Nigerian Islamist group Boko Haram’s insurgency is having a “devastating” impact on three of the country’s northeastern states, President Goodluck Jonathan said.
The violence by the militants, concentrated in Borno, Adamawa and Yobe states in the majority-Muslim north of Africa’s biggest oil producer, “is significant in terms of the killing and maiming of innocent people,” he said in an interview with Bloomberg TV Africa in New York yesterday.
“Overall it doesn’t affect the economy that much in terms of the economy of Nigeria as a state, but it’s devastating for the economies of Borno state, Yobe state and Adamawa state,” Jonathan said.
Jonathan’s administration is struggling to contain the rebellion, which killed more than 4,000 people in the past 12 months, according to Maplecroft, the Bath, U.K.-based risk consultancy. The attacks include three blasts in the capital, Abuja, in April, May and June this year, the first bombings in the city since 2011.
The president, whose government had previously said it was close to crushing Boko Haram, this year began describing the group as an expanding al-Qaeda-backed threat to Africa. The violence in Nigeria drew international attention after Boko Haram kidnapped more than 200 schoolgirls in April and threatened to sell them into slavery. Most of the girls are still missing.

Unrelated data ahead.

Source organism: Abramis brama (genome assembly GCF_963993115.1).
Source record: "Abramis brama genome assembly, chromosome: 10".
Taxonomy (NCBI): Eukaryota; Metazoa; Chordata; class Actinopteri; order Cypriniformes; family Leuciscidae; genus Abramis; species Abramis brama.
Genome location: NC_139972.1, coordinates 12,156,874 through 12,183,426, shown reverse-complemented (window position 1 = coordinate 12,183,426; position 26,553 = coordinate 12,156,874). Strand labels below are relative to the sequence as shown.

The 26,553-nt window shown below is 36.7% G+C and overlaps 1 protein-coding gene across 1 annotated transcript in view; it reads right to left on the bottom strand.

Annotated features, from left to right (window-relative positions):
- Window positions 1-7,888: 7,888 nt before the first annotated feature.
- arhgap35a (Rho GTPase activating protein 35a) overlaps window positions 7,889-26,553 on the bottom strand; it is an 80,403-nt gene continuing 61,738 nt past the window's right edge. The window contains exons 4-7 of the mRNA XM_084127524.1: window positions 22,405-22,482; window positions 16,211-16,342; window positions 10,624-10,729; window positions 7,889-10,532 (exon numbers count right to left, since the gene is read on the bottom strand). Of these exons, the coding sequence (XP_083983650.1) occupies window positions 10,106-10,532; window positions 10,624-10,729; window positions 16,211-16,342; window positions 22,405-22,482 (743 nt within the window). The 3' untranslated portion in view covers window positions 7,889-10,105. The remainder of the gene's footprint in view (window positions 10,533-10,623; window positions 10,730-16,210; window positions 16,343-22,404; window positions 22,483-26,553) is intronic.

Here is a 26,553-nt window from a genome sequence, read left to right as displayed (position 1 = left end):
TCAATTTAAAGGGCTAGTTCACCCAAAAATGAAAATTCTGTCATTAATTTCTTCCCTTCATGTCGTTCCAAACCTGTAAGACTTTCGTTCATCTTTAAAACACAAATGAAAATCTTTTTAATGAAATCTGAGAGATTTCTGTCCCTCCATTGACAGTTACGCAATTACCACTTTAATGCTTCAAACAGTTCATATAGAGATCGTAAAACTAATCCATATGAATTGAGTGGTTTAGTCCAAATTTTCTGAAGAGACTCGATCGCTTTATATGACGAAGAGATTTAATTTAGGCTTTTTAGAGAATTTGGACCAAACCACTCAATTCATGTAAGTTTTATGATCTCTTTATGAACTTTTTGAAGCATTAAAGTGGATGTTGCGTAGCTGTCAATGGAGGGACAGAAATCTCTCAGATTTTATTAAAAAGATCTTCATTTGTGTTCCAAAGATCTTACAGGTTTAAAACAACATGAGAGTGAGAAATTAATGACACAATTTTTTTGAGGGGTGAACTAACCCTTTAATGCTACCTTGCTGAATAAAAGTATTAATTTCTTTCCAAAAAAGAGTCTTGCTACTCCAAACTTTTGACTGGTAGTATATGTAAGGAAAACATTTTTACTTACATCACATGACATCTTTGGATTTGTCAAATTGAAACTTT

The predominantly Christian south of Nigeria, which includes its oil- and gas-producing coastal areas and the commercial hub of Lagos, generates most of the country’s wealth. About 69 percent of Nigerians in the northeast were living in absolute poverty in 2010, compared with a national average of 61 percent, according to Nigeria’s statistics agency.
Nigeria is one of five countries in West Africa to record cases of Ebola this year. The outbreak is most severe in Guinea, Liberia and Sierra Leone, where more than 2,800 people have died, according to the World Health Organization. Nigeria’s Health Ministry says the virus killed seven people in the country.